Once the ears were created, it was time to decorate the side with the detail. Cue the Cricut Explore 2! It was time to cut some HTV (Heat Transfer Vinyl) for the “2018” and then to cut little mortarboards out of red felt with my trusty Fiskar scissors.
The HTV was ironed onto the felt mortarboards and I attached them to the left ears with a bit of Odif 606 Spray and Fix No-Sew Fusible Adhesive and my Black and Decker iron. Despite careful clean up, the overspray “ghosted” around the edge of the mortarboard on some, but not all.
Frustrated, I debated hand-stitching and redoing. Being my own worst critic, I began to procrastinate. The results I had created were not matching the image in my head. It was time to switch my focus on the core project of headband and bow. That’s when I fired up the YouTube tutorials and followed the Pinned drawings of how to make bows and wrap headbands.
I am not a fan of video tutorials. Do not defend them to me – I completely understand the need for them. I am indebted to several for the education they have provided me. My offspring are HUGE fans. Sometimes, I wonder if I have a few in my Solutions future.
However, knowing that I am a reader and I learn by doing,I tried to find blogs or PDF instructions instead. I get so distracted by having to stop and start the video. And it bugs me that I can’t ask a question in real time! In short, I had to deal with the lack of options in “still mode” and go with the video mode, much to my offsprings’ delight.
I struck out with several videos that were sales tools for bow makers, or poorly shot, but finally found a crafter willing to show me her clean and easy method for wrapping a ½” plastic headband with a satin ribbon.
Many thanks to The Ribbon Retreat‘s Lanae Hale’s How to Wrap a Headband with Ribbon video on YouTube! I was overthinking it and needed a few measurements to wrap them cleanly. I really appreciated her patience and well shot video!
Next, I found a blogger, Katy Leigh, who also has an Etsy site and a niece that loves hairbows. No video! Yay!!! Using her photographs, I simplified the bow design and came up with a wired option that worked well with my construction plans.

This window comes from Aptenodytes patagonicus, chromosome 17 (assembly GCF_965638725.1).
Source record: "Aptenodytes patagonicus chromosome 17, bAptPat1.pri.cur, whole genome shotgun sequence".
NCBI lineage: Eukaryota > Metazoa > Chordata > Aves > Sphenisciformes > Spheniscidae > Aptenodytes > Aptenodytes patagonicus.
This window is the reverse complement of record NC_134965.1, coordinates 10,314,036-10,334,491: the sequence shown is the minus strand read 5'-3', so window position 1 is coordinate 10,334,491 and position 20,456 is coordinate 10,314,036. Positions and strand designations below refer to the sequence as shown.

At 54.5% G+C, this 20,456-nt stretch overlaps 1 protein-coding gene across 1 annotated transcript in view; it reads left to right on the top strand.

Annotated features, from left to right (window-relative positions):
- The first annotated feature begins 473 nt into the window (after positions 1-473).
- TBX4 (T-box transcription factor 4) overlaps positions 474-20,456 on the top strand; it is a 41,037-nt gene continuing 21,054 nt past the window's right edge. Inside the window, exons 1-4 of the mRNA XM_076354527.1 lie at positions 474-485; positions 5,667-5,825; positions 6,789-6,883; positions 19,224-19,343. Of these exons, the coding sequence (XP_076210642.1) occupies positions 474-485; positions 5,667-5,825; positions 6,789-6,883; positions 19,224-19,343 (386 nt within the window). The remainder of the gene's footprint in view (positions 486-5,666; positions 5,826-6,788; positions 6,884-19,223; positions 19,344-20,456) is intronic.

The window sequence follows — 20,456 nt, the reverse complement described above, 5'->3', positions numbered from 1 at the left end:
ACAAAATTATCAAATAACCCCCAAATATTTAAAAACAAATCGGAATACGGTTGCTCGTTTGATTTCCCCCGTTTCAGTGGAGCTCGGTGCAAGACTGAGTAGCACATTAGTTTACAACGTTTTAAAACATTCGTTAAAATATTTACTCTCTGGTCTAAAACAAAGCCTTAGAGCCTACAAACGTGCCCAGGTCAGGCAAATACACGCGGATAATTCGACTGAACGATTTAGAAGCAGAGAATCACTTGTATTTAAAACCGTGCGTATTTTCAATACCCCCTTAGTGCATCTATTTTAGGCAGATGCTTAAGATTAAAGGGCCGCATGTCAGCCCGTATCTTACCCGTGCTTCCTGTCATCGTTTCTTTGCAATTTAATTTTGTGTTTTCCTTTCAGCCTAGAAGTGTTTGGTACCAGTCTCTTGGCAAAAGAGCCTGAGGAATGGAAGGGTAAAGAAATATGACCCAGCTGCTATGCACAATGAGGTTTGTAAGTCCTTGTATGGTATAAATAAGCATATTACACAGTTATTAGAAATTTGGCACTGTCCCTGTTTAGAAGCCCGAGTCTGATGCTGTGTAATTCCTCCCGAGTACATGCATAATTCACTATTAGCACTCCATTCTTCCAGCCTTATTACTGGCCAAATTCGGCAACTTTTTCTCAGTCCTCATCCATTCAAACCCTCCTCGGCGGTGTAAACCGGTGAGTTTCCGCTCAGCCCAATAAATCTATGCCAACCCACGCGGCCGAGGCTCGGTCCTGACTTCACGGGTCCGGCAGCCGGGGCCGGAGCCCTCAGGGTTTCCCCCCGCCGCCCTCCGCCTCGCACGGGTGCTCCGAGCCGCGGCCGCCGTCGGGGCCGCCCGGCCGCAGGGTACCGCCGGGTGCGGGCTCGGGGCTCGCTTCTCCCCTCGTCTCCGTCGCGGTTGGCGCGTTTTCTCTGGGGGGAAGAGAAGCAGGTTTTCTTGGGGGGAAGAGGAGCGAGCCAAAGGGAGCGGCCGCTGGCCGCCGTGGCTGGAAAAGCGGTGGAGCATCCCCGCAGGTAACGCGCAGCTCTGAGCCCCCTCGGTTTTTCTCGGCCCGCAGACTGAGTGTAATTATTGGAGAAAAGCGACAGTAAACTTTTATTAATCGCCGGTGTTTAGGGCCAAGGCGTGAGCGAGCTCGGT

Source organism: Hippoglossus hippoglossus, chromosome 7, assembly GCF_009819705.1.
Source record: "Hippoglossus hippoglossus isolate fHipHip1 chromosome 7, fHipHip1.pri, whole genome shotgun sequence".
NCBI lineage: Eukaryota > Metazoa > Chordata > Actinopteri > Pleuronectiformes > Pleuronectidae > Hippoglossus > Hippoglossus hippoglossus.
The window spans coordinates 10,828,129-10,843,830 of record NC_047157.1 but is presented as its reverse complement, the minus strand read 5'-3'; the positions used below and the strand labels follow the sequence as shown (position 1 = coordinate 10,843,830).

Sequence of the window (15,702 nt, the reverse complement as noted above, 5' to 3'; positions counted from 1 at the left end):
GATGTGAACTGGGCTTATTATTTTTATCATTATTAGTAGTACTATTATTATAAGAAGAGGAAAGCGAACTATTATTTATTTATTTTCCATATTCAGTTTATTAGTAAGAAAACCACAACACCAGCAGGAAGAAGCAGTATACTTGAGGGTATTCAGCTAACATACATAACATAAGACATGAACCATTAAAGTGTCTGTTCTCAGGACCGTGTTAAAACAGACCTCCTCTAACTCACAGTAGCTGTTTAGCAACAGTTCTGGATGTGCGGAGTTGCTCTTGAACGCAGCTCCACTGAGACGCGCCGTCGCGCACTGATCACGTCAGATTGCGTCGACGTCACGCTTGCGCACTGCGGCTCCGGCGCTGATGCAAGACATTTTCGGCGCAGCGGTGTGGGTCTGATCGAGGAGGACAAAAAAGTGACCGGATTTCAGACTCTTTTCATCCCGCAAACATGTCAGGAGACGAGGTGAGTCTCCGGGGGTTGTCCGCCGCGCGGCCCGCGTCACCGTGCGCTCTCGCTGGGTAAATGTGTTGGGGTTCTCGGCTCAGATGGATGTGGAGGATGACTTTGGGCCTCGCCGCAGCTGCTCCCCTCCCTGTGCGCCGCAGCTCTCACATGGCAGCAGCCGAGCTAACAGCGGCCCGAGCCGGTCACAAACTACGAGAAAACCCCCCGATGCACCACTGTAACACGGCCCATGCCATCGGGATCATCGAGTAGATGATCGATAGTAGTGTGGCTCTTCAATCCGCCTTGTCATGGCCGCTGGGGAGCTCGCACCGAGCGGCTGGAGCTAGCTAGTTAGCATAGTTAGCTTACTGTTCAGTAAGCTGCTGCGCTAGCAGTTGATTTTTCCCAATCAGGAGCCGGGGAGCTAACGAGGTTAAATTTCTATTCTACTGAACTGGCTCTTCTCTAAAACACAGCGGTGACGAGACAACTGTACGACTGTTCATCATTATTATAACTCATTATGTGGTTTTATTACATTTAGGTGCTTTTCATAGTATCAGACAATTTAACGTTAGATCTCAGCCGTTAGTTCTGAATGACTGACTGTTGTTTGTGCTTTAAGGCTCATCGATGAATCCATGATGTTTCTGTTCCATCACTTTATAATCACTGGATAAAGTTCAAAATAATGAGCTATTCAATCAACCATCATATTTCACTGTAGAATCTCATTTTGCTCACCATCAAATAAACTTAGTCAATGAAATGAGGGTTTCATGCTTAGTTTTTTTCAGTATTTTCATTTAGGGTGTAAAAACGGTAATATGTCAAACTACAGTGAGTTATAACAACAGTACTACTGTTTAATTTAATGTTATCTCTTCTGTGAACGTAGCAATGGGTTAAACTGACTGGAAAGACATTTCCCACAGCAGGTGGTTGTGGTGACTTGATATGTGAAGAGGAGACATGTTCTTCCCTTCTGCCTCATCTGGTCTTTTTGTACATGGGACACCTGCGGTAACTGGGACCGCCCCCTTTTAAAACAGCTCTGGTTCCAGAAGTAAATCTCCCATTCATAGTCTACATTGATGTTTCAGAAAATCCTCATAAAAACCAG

The Finishing Touches on the Mickey Ears
With the headband and bows resolved, I returned to the fused felt issue and realized I had planned to add topstitching to the felt. Although the satin covers were already on the foam and cardboard shapes, it was possible but tricky. I had no concerns that the felt would come off the satin, and felt the look of the topstitching was more important for looks. Revisiting my craft room, I realized I had slick fabric paint at my disposal. A few strategic blobs of slick black paint, and the look of the topstitching was fabricated. This was enough to add dimension and a finishing touch to the ears.
With excitement, I assembled the ears and posed the three ribbon options on the three sets of ears for a last photograph for AP. I was almost in the home stretch and started debating how to ship them safely. She was getting excited too and approved the red bow with white dots (our family favorite too!).
The Final Drama
So then she asked me “Did you do a fourth one?”
Oh no. Oh NO! I had misread “my daughter and 3 friends” as “3 sets of ears”!
Luckily I had reset my deadlines for other clients, and consequently there was time to create a 4th set of ears! With the design and construction methods “solved”, it came together in an afternoon! The ears were able to be mailed them in time (unfortunately using Priority Mail, but it got to her in time!). My friend was thrilled and consequently hid them to save as a surprise for the girls on the departure of their trip.
A week or so went by and then I received a lovely photo via Messenger. The girls LOVED their ears and posed with them on in Disney. The best part? If I was able to blur their faces, they agreed to let me share them with you, my readers! Don’t they look adorable?
This was a great challenge, and is now marked…